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INDIANAPOLIS — If Indiana Supreme Court Justice Mark Massa ever gets a chance to address a law school class or graduation ceremony, let’s hope he speaks about something he understands, like the importance of loyalty and friendship.
He should stay away, though, from subjects he just doesn’t get, such as conflicts of interest or the dignity of the state’s highest court.
A few days ago, Massa delivered a lesson on the limits of his comprehension. On the morning of Aug. 14, four environmental groups filed a request with the Indiana Supreme Court that Massa recuse himself from a case coming before the court, the controversial coal-to-synthetic gas plant proposed for Rockport.
The environmental groups cited two reasons that Massa would have a conflict of interest — his personal friendship with Mark Lubbers, the Indiana project director for the group trying to build the plant, and the work Massa did as general counsel for former Gov. Mitch Daniels. Daniels was an energetic supporter of the plant.
Massa gave the request about as much consideration as he would choosing the toppings on a pizza, and he got the response out in about the amount of time it takes to get one delivered. He released it in the afternoon, just hours after the environmental groups filed the request.
In his response, the Indiana Supreme Court justice dismissed his friendship of 28 years with Lubbers as being of no great consequence. Massa must have forgotten that Lubbers helped launch his career by hiring him to be part of Gov. Robert Orr’s staff in the 1980s and spoke at his investiture for the Supreme Court. Clearly, the times that he and Lubbers were on Daniels’ senior staff also must have slipped his mind.
Massa also said that he had no extrajudicial knowledge of the enabling legislation that made the plant possible. He argued that he “had no involvement in the Indiana Finance Authority and Indiana Gasification.” He also said that he didn’t review the bill before it became law.
Given that he was the governor’s top staff lawyer and the Rockport deal was one of the Daniels administration’s major initiatives, Massa’s statement immediately prompted scientists to begin searching the Statehouse for the hermetically sealed bubble in which the man must have been working and living. Doctors might be able to use it to completely isolate patients from the outside world.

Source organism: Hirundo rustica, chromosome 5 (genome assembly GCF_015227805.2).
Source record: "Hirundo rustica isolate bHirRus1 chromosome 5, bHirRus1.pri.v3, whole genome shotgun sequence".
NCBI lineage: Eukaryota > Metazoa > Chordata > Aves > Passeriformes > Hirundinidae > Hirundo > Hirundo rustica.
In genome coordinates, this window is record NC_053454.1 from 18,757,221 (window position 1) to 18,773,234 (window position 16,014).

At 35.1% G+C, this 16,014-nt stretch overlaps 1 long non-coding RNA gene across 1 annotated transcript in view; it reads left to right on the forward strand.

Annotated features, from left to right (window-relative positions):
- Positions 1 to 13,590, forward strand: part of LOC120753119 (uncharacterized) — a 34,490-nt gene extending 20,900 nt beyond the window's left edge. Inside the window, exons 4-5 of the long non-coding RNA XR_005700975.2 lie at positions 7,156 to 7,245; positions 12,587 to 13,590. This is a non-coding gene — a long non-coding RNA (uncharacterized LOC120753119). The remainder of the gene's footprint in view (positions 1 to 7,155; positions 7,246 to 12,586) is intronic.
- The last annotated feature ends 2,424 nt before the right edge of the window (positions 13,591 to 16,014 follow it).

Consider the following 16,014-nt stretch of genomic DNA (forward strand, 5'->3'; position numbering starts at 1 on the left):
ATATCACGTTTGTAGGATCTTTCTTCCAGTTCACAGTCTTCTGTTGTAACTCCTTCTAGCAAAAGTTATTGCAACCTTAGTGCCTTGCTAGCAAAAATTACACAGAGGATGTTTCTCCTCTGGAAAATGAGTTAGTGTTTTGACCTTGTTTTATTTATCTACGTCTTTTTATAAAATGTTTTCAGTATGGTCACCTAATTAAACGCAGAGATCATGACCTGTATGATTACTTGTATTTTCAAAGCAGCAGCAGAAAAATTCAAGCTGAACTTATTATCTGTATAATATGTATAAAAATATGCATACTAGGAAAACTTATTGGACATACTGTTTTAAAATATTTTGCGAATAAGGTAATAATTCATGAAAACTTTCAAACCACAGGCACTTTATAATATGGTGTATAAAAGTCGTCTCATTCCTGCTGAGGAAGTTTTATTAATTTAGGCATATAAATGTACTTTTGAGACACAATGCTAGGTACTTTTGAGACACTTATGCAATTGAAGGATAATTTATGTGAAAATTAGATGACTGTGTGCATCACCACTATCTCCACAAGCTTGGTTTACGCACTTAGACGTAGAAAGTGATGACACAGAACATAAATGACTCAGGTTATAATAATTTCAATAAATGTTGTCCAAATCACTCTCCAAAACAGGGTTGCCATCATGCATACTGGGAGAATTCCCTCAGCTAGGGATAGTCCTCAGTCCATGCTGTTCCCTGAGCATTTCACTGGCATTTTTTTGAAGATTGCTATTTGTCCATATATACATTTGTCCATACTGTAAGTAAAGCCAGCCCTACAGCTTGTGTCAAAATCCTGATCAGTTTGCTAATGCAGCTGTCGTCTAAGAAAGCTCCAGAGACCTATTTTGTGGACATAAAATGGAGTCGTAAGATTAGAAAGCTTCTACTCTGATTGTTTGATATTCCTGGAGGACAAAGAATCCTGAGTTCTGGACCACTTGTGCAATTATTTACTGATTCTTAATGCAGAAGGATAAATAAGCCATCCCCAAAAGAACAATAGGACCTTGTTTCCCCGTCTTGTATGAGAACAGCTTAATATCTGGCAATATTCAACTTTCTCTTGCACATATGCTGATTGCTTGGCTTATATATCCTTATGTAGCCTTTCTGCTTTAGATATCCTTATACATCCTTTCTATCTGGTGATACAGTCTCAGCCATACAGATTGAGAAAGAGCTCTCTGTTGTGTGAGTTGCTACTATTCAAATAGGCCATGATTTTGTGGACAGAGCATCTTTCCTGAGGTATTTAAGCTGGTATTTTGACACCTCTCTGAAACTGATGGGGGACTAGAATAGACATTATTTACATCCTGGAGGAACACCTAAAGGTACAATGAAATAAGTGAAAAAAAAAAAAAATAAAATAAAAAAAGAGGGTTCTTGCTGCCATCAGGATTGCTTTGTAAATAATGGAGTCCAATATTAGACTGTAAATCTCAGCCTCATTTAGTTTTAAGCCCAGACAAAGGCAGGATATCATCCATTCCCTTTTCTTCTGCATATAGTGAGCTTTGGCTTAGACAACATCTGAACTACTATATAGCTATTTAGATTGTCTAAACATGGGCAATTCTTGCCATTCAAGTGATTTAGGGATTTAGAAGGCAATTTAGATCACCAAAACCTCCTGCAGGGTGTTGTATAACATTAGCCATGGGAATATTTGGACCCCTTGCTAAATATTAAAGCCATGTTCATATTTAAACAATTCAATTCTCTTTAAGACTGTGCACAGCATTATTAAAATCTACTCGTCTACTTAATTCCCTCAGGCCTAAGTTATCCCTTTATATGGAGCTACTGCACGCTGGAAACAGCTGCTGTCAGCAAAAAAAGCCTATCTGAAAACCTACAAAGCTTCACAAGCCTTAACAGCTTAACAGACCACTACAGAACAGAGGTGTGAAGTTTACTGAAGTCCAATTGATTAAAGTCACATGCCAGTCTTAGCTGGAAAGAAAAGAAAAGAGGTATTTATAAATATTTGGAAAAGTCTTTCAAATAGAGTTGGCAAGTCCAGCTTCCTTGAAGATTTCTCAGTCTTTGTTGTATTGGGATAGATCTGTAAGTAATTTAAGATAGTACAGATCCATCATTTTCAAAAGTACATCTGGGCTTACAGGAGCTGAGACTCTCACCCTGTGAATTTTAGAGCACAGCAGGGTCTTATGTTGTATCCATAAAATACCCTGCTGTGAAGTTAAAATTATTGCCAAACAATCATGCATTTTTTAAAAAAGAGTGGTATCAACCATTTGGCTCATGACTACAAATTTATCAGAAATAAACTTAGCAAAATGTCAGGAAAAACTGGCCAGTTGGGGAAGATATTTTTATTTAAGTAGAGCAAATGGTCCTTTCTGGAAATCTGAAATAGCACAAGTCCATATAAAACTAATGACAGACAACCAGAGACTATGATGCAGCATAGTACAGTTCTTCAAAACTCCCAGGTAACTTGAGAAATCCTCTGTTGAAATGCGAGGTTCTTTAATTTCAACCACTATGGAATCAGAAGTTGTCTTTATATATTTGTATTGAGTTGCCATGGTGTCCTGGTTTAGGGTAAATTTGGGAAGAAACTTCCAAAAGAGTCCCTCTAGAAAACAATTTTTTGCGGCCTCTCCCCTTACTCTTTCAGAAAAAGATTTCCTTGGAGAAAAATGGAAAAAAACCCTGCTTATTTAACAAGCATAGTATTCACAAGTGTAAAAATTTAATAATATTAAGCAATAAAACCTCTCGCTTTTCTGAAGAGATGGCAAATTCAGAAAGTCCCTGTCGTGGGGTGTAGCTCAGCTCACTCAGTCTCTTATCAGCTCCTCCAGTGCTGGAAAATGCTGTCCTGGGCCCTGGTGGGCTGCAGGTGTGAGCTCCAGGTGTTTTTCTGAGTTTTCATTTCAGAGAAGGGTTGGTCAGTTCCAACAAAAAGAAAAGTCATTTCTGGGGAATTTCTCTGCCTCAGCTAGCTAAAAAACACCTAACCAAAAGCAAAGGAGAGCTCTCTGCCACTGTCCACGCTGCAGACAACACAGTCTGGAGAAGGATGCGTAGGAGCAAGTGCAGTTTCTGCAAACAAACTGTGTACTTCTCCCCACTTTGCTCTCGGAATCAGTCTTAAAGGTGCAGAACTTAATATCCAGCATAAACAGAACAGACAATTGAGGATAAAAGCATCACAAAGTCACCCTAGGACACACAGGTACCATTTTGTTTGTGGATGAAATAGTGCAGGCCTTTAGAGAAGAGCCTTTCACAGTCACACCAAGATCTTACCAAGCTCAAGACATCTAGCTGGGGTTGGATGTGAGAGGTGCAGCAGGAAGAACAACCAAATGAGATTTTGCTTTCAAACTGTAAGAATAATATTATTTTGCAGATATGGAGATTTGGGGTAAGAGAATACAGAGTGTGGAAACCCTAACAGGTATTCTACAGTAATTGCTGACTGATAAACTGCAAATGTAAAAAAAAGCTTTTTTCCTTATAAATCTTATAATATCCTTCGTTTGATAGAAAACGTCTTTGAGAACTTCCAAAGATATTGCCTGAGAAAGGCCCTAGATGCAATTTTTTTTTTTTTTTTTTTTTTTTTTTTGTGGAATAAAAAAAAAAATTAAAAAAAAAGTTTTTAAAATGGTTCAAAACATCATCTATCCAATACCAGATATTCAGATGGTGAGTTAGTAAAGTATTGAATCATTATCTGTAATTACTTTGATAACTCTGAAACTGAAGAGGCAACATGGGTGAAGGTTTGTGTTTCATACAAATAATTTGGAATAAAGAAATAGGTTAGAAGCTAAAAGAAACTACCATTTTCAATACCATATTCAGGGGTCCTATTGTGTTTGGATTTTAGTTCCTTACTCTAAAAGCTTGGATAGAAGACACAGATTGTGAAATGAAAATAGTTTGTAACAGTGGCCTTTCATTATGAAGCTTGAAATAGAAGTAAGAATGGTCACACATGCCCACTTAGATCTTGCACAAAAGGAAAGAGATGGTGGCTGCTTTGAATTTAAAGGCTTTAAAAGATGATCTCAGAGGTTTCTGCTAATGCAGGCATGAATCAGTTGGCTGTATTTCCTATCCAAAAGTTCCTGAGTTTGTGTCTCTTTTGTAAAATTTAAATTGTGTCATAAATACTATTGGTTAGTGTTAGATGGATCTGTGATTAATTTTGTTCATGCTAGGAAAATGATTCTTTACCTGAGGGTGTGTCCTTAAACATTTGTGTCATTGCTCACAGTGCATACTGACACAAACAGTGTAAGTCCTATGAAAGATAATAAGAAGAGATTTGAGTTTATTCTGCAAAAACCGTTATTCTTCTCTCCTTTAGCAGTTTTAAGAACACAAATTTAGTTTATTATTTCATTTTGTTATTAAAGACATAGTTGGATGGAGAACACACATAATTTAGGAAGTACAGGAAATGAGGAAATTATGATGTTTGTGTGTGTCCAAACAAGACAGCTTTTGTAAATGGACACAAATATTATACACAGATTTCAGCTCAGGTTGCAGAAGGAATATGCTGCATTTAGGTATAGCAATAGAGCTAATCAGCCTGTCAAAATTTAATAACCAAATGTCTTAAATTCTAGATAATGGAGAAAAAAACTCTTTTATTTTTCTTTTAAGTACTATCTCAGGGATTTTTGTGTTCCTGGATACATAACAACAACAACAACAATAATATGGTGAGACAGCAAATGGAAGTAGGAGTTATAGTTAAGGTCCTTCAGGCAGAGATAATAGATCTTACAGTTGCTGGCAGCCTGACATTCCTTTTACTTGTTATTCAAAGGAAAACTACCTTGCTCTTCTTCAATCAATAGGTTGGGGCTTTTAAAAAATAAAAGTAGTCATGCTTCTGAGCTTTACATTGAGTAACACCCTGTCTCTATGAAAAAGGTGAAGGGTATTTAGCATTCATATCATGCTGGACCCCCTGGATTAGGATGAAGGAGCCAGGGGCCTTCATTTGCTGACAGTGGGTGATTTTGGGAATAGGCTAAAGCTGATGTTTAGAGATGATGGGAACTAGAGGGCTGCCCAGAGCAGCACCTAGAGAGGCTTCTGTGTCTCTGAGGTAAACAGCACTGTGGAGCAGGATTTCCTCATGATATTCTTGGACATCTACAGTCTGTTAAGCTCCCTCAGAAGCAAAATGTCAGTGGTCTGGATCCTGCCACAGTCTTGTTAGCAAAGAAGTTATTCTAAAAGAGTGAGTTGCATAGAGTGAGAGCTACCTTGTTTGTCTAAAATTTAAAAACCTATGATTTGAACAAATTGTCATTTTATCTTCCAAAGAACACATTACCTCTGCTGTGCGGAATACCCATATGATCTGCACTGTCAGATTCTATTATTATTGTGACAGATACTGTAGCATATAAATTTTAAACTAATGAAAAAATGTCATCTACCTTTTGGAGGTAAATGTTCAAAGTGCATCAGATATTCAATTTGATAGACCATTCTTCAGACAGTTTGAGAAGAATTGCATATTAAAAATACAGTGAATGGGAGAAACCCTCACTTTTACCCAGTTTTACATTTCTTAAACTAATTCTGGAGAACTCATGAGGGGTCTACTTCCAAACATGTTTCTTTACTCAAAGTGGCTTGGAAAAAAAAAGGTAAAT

Or reality itself.
Massa’s determination to dance with the ones who brung him demonstrates a couple of things.
The first and most immediate thing is that the plant’s backers clearly don’t have faith that their argument will carry the day if Massa isn’t in place to vote. There are strong arguments on both sides of the Rockport debate, but the project is in some jeopardy. An appeals court has ordered a change in the contract that could mean the project won’t go forward.
If the Supreme Court upholds the appellate court, the project could die. If, without Massa involved, the remaining four justices vote 2-2, then the appeals court ruling is upheld.
Backers of the Rockport project have 2.8 billion reasons to make sure that doesn’t happen, and they’re willing to go to considerable lengths to ensure that their project isn’t derailed. They’re willing to compromise both Massa’s reputation and that of the state’s highest court in the process.
Or at least Massa is willing to do so.
The second thing is less ephemeral in nature. Massa, Lubbers and Daniels all pride themselves on being part of a conservative movement. There was a time when being a conservative meant respecting traditions, honoring institutions and upholding classic principles. Conservatives were supposed to be the ones who took the long view, who believed that we could not move forward if we did not respect where we had been.
It’s clear that those days are over. There’s very little — an independent and impartial judiciary being at the top of the list — conservatives now aren’t willing to traduce in order to achieve an immediate end, generally one that is accompanied by a large windfall.
One way or the other, the Rockport deal will be resolved soon and fade from public attention.
The damage done to the respect Hoosiers should feel for their highest court and the rule of law will linger.
On second thought, if he gets a chance to address law students in the future, perhaps Massa can discuss his role in making that happen.
John Krull is director of Franklin College’s Pulliam School of Journalism, host of “No Limits” WFYI 90.1 FM Indianapolis and executive editor of TheStatehouseFile.com, a news website powered by Franklin College journalism students.
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